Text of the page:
Other Endangered Heritage Sites
A 2016 UNESCO report, “World Heritage and Tourism in a Changing Climate,” documented climate impact on 31 natural and cultural World Heritage sites in 29 countries from Africa, the Middle East, Asia and the Pacific, North America, Latin America and Europe. In conclusion, almost everywhere in the world, the World Heritage sites are facing critical threat from the changing climatic patterns.
These sites are most vulnerable to increasing temperatures, melting glaciers, rising sea levels, intensifying weather events, worsening droughts and longer wildfire seasons. The Great Barrier Reef, the Sundarbans, Yellowstone National Park, Grand Canyon National Park and so many other wonderful heritages are susceptible to these changes that threaten their existence.
However, some countries are better placed to deal with the impact of climate change on their cultural heritage. For instance, Egypt is positioned on a low-lying region at “severe risk of flooding in the coming decades,” yet is well-equipped to deal with some of the challenges.
What can be done?
Various studies and reports warn that if necessary and effective actions are not taken to preserve the heritage sites all across the world, many could be lost in the coming years due to the direct and indirect impacts of global warming and climate change.
While the World heritage Coalition monitors each historical site, it is also the responsibility of each country to maintain their sites, which includes adaptation to climate change. That being said, many countries face economic crisis, refugee issues and social conflicts, which can interfere with the country’s ability to address the challenges climate change may bring.
Without significant intervention, some of the endangered heritage sites will be lost to time as a result of the impacts of climate change over the coming decades.
The Heritage Management Organization, which is made up of academics from all over the world, notifies that urgent actions need to be taken by international bodies such as the European Union, all the way down to managers of monuments like the Colosseum in Rome, Akko in Israel and the Westminster Abbey in London.
The director of the organization, Dr. Evangelos Kyriakidis, says there are three courses of action that could be executed, which would drastically slow down the damage from climate change for many of the sites.
The first one would be to combine risk maps – a data visualization tool that communicates specific risks – together with maps for cultural heritage monuments. For example, Greece has a risk map for forest fires, which has never been combined with the risk map of flooding, or the map for heritage sites.
The second action plan would be to analyze the exact effects that climate change has on heritage sites. Although, it is hard to predict exactly how and when these monuments will disappear, a thorough analyses can conclude how they might continue to degrade.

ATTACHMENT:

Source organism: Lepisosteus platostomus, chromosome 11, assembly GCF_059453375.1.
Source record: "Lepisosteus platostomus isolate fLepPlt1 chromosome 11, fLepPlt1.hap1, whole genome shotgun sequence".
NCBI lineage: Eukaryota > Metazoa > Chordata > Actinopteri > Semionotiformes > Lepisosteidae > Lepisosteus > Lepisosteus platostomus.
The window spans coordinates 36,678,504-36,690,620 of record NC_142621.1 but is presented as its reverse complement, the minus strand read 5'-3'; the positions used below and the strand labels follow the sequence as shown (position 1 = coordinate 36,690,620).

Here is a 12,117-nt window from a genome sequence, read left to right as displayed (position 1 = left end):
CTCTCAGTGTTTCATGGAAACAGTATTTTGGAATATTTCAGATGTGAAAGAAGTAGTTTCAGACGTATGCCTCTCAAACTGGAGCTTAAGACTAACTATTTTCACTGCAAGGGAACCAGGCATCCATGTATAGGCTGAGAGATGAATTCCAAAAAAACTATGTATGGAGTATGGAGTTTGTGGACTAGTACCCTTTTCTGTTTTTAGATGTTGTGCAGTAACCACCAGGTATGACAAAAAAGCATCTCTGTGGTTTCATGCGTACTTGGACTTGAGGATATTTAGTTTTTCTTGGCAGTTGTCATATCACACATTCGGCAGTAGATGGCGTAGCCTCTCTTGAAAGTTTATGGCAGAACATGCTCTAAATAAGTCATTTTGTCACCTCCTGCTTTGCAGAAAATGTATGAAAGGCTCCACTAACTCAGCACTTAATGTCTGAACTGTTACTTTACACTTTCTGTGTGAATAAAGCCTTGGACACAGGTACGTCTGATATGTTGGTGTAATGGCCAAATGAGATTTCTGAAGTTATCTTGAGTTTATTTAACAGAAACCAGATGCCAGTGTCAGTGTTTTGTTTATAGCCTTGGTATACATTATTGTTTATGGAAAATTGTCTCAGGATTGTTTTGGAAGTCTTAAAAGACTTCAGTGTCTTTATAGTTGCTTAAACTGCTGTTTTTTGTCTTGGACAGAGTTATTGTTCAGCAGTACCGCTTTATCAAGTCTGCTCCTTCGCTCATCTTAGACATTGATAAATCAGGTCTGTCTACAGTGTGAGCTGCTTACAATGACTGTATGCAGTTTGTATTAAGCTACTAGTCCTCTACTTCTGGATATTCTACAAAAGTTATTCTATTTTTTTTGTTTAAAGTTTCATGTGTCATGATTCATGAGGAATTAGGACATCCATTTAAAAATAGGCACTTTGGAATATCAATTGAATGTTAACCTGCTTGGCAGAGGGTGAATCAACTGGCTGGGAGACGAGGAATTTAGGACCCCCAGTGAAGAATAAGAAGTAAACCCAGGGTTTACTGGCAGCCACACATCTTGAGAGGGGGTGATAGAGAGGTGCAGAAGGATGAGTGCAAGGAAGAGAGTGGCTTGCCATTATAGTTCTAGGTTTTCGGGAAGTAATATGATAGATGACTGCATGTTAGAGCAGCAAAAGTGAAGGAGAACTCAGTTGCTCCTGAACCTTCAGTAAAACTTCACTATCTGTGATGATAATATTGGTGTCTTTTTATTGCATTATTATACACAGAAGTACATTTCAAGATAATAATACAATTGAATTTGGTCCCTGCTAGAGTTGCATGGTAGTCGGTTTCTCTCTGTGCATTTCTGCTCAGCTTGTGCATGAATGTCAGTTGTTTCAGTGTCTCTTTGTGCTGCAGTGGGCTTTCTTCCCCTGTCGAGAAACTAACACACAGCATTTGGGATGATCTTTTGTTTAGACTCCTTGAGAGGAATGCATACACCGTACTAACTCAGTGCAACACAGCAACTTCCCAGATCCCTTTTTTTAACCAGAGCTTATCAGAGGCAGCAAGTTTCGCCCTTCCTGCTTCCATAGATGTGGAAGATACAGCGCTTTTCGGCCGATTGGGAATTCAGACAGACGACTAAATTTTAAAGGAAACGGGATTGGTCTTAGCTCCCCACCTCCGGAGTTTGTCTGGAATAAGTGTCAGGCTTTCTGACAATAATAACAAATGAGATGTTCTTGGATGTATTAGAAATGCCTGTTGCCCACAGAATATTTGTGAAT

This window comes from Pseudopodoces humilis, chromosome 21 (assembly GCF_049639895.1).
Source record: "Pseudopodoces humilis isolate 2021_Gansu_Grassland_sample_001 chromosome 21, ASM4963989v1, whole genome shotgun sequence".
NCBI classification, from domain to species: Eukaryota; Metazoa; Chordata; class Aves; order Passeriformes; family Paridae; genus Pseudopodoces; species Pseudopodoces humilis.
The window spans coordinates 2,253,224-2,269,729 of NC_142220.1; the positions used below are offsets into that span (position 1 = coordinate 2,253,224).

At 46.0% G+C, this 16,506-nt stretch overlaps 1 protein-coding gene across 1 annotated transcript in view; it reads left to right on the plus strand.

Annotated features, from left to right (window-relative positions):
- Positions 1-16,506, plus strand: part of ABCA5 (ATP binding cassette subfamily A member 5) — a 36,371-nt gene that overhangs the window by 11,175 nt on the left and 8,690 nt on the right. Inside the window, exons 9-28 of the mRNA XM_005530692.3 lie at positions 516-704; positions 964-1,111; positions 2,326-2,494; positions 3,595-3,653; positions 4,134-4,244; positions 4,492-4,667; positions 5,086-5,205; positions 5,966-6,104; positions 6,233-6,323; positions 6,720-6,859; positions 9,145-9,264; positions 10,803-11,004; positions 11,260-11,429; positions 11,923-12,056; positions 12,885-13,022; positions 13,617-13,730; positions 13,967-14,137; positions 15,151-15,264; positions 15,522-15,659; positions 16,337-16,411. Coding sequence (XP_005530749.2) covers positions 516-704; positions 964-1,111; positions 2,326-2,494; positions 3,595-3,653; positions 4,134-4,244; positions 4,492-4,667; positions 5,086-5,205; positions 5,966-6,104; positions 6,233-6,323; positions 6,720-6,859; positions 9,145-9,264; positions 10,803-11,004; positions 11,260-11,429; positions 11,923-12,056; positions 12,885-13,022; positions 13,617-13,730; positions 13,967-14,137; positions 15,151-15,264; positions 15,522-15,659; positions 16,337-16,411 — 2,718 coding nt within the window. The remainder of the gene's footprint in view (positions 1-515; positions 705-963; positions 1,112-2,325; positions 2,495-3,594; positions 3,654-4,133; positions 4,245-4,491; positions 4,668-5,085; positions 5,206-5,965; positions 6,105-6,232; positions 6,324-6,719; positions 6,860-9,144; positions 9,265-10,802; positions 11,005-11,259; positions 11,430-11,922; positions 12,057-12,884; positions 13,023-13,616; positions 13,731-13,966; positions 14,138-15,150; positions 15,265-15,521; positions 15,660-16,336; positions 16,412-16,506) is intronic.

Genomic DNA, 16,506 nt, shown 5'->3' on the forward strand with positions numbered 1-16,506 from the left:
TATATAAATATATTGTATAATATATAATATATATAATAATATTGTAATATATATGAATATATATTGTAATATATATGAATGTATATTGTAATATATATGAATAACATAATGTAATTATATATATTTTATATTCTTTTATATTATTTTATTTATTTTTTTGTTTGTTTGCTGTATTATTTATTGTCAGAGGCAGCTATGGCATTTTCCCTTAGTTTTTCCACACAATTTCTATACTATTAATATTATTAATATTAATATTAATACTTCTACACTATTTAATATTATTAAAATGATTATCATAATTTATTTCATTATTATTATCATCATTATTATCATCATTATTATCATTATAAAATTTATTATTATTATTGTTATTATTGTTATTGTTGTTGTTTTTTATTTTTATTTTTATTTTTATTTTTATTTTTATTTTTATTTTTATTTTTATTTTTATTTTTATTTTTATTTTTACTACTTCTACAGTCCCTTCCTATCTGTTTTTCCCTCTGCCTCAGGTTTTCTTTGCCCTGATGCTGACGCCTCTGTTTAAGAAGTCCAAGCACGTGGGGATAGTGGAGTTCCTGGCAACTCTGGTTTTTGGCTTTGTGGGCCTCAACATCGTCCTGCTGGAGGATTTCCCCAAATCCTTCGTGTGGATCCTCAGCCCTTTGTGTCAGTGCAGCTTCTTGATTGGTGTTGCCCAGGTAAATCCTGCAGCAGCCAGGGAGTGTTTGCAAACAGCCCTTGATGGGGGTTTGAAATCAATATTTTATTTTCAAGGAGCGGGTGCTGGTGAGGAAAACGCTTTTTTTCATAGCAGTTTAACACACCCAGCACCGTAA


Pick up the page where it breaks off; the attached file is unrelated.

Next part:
The third course of action is to educate people; it is important to inform the general population that heritage is being damaged by climate change and it is essential that the people who are responsible for the sites be educated as well.
Obstacles in Preservation against Climate Change
There are many obstacles in the preservation of heritage sites against changing climate. The developing countries are not capable of will not be able to relocate their economic resources to heritage preservation as required, and various social and political conflicts will also create several issues in the process.
While many scientists have time and again stressed over the impacts of climate change on the World Heritage sites, a few of the world leaders deny the phenomenon altogether. American President Donald Trump, Brazil’s Prime Minister Jair Bolsonaro, and Australia’s Prime Minister Scott Morrison are among those names who deny the existence of climate change and think it is a hoax.
Mr. Trump has a controversial way of indicating his views on climate change through his multitude of tweets and statements. In his words, climate change is “mythical”, “nonexistent” and “an expensive hoax,” but also, subsequently, it is a “serious subject” that is “very important to me.”
Similarly, Mr. Bolsonaro has turned a blind eye to the calamities in the Amazon forest and claim the forests were “practically untouched” during the devastating fires, and blames a “lying and sensationalist media” for propagating fake news about then destruction.
Moreover, he also criticizes the notion that the Amazon is “a heritage of humankind.” He scoffs over the fact that the root cause of escalating intensity of forest fires is climate change. But that isn’t surprising, as Bolsonaro’s leadership style bears comparison to that of Donald Trump, a head of state he admires.
Same goes for Australian Prime Minister Scott Morrison, who has been a climate change denier, despite the heart-wrenching devastation that was brought upon Australia by the 2019-20 bushfire season.
Unless the leaders of some of the powerful nations, especially those who have plenty of heritage sites within their borders, understand the impacts of climate change on these beautiful locations, any efforts to preserve the World Heritage sites, that are at risk due to climate change, would be rarely effective.
The loss of heritage may not be felt immediately, but incremental loss, over time, could mean that we sleepwalk into a world where all kinds of valuable – indeed critical – heritage no longer exists.